their real interest and value. Even the little that I might say 
from the domestic standpoint would better find place in the memoir 
which someone else may by and by put upon record. 

He came, on the paternal side, from a well known Dorchester 
family. His father, Ebenezer Everett, was own cousin to Alexander 
Hill Everett, the scholar and diplomatist, and Edward Everett, the 
statesman and orator. The father of Ebenezer and the father of 
Alexander and Edward were both Harvard graduates, both Ortho- 
dox ministers, and both, by a mingling or change of profession, 
of which perhaps other instances might be found in the Everett 
family, at some time in their lives Justices of the Court of Common 

Ebenezer Everett graduated at Harvard in 1806, studied law in 
Beverly with Nathan Dane, and practised his profession at Bruns- 
wick, Maine. In Beverly he married Joanna Prince, an interesting, 
lovely person, still mentioned in religious circles as one of the 
two excellent women who started the first Sabbath School in 

Carroll Everett, as he was always called in the family, was the 
second son of this worthy couple, the only child who came to adult 
age. He was born and brought up at Brunswick, graduating at 
Bowdoin in 1850. He studied medicine, off and on, for some years, 
spending meantime a couple of years in Europe and afterward 

1 The Society was represented at Governor Wolcott's funeral by Messrs. S. 
Lothrop Thorndike, Andrew McFarland Davis, and Edward Hale. 


served as Tutor of Modern Languages, as Librarian and as tem- 
porary Professor in Bowdoin. His nomination as full Professor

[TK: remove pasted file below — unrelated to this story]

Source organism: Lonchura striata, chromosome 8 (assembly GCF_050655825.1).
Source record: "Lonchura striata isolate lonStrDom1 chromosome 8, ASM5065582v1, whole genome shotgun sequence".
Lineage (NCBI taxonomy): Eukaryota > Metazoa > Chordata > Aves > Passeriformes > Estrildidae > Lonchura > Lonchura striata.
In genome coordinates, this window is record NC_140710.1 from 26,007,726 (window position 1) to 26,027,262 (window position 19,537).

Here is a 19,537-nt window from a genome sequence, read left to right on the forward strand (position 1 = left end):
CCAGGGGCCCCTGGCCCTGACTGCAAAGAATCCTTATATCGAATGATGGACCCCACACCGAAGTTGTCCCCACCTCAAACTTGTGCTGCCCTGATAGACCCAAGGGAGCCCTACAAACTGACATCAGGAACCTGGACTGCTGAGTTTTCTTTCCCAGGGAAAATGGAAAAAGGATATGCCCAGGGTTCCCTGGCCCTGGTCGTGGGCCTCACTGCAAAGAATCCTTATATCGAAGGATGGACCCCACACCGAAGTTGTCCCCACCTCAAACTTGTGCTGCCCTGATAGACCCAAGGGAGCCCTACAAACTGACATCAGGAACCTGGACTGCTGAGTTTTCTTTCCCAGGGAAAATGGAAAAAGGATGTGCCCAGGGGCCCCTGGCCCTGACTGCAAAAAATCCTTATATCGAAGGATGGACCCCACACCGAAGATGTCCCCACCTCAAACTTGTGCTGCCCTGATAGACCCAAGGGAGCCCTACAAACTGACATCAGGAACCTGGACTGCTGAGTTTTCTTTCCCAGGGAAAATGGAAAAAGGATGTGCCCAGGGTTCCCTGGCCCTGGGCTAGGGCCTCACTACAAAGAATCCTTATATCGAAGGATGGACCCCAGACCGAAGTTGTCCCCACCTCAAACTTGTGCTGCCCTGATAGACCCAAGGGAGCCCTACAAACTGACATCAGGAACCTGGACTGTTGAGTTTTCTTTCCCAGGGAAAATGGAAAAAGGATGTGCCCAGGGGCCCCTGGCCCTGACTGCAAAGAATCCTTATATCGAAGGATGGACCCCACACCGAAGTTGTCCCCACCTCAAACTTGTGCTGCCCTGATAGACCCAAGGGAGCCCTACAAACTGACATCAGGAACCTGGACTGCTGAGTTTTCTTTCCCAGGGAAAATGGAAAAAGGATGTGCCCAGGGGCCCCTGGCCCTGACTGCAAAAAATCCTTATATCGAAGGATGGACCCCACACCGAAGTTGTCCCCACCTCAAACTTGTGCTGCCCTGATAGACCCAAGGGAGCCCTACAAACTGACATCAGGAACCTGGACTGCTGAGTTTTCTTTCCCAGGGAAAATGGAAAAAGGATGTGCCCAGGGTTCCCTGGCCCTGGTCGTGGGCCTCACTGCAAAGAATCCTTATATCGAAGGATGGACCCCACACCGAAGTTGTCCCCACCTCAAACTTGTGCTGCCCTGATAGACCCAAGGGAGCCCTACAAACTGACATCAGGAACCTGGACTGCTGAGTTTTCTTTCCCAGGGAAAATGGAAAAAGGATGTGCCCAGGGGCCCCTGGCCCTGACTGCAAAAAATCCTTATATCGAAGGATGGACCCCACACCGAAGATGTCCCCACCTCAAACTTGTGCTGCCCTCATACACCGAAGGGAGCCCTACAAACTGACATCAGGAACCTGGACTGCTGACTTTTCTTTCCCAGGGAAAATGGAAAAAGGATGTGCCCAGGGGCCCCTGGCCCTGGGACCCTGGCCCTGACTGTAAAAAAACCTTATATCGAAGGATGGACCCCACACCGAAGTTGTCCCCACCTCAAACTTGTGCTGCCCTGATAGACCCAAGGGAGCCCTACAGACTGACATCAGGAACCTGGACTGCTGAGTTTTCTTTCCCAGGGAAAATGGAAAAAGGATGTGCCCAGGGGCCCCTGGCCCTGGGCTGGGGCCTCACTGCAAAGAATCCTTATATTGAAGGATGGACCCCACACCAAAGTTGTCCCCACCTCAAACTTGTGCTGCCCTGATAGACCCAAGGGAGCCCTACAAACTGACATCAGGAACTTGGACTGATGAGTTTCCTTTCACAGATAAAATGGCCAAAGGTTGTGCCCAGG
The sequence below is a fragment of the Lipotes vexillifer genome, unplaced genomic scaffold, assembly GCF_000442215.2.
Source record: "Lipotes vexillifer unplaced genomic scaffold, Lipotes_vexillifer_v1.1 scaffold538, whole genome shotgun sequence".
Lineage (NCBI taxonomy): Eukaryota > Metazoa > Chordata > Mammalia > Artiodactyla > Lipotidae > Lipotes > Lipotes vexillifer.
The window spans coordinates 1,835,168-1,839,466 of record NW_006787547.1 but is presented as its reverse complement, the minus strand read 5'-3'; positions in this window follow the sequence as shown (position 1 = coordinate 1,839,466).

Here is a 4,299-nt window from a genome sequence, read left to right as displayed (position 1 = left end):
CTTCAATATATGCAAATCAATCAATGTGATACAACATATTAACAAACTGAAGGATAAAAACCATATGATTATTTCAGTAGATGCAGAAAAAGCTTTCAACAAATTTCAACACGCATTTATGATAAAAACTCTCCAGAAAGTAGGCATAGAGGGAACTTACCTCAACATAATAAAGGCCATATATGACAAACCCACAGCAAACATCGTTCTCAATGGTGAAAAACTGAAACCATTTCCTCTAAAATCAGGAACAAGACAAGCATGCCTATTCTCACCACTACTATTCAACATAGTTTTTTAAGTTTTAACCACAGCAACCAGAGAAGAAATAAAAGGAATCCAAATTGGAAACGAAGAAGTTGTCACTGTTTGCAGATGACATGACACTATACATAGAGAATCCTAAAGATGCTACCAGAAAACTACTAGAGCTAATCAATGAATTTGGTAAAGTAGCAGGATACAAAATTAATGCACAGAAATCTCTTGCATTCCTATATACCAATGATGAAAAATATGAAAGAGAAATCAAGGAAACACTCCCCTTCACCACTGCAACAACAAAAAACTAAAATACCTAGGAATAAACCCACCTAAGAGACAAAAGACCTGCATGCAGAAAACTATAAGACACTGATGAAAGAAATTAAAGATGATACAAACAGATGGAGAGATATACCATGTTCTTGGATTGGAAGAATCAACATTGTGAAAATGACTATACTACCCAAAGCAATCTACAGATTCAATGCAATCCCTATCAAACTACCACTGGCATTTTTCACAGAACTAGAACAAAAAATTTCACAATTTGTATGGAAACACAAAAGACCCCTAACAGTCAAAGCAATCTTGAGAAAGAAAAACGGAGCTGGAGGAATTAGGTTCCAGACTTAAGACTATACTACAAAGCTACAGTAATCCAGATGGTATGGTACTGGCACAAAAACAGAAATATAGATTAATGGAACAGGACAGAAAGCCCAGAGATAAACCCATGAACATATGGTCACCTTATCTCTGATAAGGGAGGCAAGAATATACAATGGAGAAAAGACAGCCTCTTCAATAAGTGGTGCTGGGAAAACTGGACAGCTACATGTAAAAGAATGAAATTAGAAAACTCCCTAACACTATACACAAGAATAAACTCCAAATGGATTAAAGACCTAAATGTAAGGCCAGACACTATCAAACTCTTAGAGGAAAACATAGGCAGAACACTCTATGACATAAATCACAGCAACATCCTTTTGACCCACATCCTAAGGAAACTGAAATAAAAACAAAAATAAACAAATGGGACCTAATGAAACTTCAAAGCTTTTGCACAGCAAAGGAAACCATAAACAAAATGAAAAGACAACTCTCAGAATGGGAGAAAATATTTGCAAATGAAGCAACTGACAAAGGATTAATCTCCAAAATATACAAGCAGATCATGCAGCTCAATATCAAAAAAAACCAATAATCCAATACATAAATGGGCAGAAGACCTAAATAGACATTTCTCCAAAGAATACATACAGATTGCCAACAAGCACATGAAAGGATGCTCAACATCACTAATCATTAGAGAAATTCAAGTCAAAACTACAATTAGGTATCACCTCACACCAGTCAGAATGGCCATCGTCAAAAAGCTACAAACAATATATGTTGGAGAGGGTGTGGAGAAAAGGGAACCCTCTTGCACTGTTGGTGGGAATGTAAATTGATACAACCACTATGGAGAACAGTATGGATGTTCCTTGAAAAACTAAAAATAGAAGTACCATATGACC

was rejected by the Trustees, for the reason that he had shown a 
leaning to Unitarian views, and Bowdoin was Orthodox. His con- 
nection with the college was severed in 1857, and of this turning 
point in his career I will say a word presently. 

Everett and I were related through our mothers, who were 
cousins. Our common great-grandfather was Josiah Batchelder, 
a person of some note in Essex County in the Revolution and the 
years that followed, being an important member of the Provincial 
Congress from 1775 to 1779, and holding other offices until his 
death in 1809. I never heard him spoken of otherwise than as 
Squire Batchelder. Squire Batchelder's father, also Josiah, wrote 
once of his mother's mother that, " She was the daughter of a 
Baptist minister, and some of her descendants are tinctured with her 
whims to this day. She was otherwise a very worthy woman." 
The amused charity, which may be read between the lines, for 
the people who thought that the whims made a difference, and the 
humor of the last remark that " she was otherwise a very worthy 
woman," make one think of the habit of mind of Everett himself. 

The first thing which occurs to me at this moment about Everett 
is to wonder that we are talking about him at all here in this 
Colonial Society, — to wonder how he ever came to join us. The 
details of such a history as that of Colonial New England were, I 
fancy, as far out of the sphere of his interests, as the whims of his 
grandmother were to the ancestor of whom I have spoken. Or, if 
he cared for them at all, it was only for. their results upon to-day.